Comparing Picture Exchange, Manual Signs and iPad

Report
Laurie McLay, University of Canterbury
Larah van der Meer, Victoria University of
Wellington
New Zealand
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Speech
Non-Verbal
(Osterling, Dawson, & McPartland, 2001)
Manual Signs (MS)
Speech-Generating Devices (SGD)
Picture Exchange (PE)
Which AAC system is best suited to individuals
with autism?


All three systems have been taught

No major or consistent differences
(Lancioni et al., 2007; Mirenda, 2003)

Can we let the child decide?

Teach two or more systems

Ensure comparable experience

Provide opportunities to choose
1.
2.
3.
4.
5.
Do individual children with autism show
idiosyncratic preferences for MS v. PE v. SGD?
Can preferences be identified at the
beginning stages of intervention?
Are preferences stable over time and across
contexts?
Does preference influence how quickly and
efficiently children learn to use AAC?
Does preference influence the maintenance
of communication skills; that is, the extent to
which children continue to use their newly
acquired AAC skills after the intervention has
ended?

Children will show idiosyncratic preferences for
different forms of alternative communication

Use of the child's most preferred option will
improve the acquisition and maintenance of
alternative communication skills





Multiple baseline across participants
Alternating treatments
Baseline
› Opportunities to request, no prompting
Acquisition training
› Prompted to use each system until
acquisition criterion
Preference Assessment
› All systems available to choose from
Assessments
2. Freeplay
3. Baseline
4. Intervention
5. Preference Assessment
6. Post-Intervention
7. Follow-Up
1.

Participants
› Six participants with autism
Age Gender Communication
Receptive
Communication
Expressive
Pene
7:0
Male
1:5
1:6
Mika
8:0
Female
O:10
0:9
Hemi
10:1
Male
0:6
0:9
Manu
10:3
Male
1:0
0:3
Lomu
5:4
Male
1:2
0:9
Afasa
5:2
Male
3:7
1:8
(Sparrow, Cicchetti, & Balla, 2005)
Context
› General request for “more” toys
 Materials
›SGD using iPad Mini™ with Proloquo2Go™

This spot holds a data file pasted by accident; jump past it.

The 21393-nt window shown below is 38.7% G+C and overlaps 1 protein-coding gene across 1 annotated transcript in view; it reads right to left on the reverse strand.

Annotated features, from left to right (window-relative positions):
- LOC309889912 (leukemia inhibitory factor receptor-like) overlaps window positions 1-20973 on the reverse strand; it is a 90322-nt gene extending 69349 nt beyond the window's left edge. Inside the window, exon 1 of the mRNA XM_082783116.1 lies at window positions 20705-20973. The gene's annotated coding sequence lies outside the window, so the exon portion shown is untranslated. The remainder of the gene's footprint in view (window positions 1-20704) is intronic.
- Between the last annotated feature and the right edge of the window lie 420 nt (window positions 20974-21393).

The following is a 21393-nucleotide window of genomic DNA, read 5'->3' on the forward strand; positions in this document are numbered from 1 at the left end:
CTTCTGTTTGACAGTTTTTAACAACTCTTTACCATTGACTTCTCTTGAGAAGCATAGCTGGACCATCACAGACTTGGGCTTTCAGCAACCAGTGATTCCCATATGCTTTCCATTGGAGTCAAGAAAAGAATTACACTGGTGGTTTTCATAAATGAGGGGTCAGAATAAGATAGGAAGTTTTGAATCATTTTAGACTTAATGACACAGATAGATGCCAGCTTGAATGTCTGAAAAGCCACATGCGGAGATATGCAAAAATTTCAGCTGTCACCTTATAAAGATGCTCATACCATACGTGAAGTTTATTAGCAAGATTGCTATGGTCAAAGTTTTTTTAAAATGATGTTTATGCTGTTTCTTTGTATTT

›PE using PECS symbol (Pyramid Educational
Products, 2009)
›MS using Makaton (Makaton New
Zealand/Aotearoa, 1998-99)


Systematic instruction
› Time delay
› Graduated guidance
› Error correction
› Tangible and social reinforcement

Non-teaching probes conducted pre- and postintervention
In a novel (non-teaching) setting
2. Using a novel person (not involved in teaching)
1.
Figure 3. Total number of times each AAC system
was chosen across study phases and across
participants

Table 1. Percentage of correct requests
using each AAC system in a novel setting
Pre-Intervention
Post-Intervention
SGD
PE
MS
SGD
PE
MS
Pene
20%
0%
0%
0%
100%
0%
Mika
20%
0%
0%
100%
80%
0%
0%
40%
0%
80%
0%
0%
100%
80%
0%
Hemi
Afasa
20%
0%
0%
40%
0%
0%
100%
100%
100%
40%
0%
0%
100%
100%
100%

Table 2. Percentage of correct requests
using each AAC system with a novel
person
Pre-Intervention
Post-Intervention
SGD
PE
MS
SGD
PE
MS
Pene
20%
0%
0%
0%
0%
0%
Mika
0%
0%
0%
100%
0%
0%
Hemi
0%
0%
0%
80%
60%
0%
80%
60%
0%
Afasa
80%
0%
0%
100%
100%
100%
80%
0%
0%
100%
100%
100%
1.
2.
3.
4.
5.
Couper et al. (2014)
› 9 participants
McLay et al. (in progress)
› 6 participants
van der Meer, Didden, et al. (2012)
› 4 participants
van der Meer, Kagohara, et al. (2012)
› 4 participants
van der Meer, Sutherland, et al. (2012)
› 4 participants

27 Participants
› 4 girls, 23 boys
› Aged 4:2 – 13:2 (M = 7:3) years
› ASD and a range of developmental
disorders
› Vineland-II (Sparrow et al., 2005) scores
 ≤ 2:5 years for expressive communication

Context
› Requesting access to preferred stimuli with
SGD, PE, and MS
(van
der Meer, Sigafoos, O'Reilly, & Lancioni, 2011)
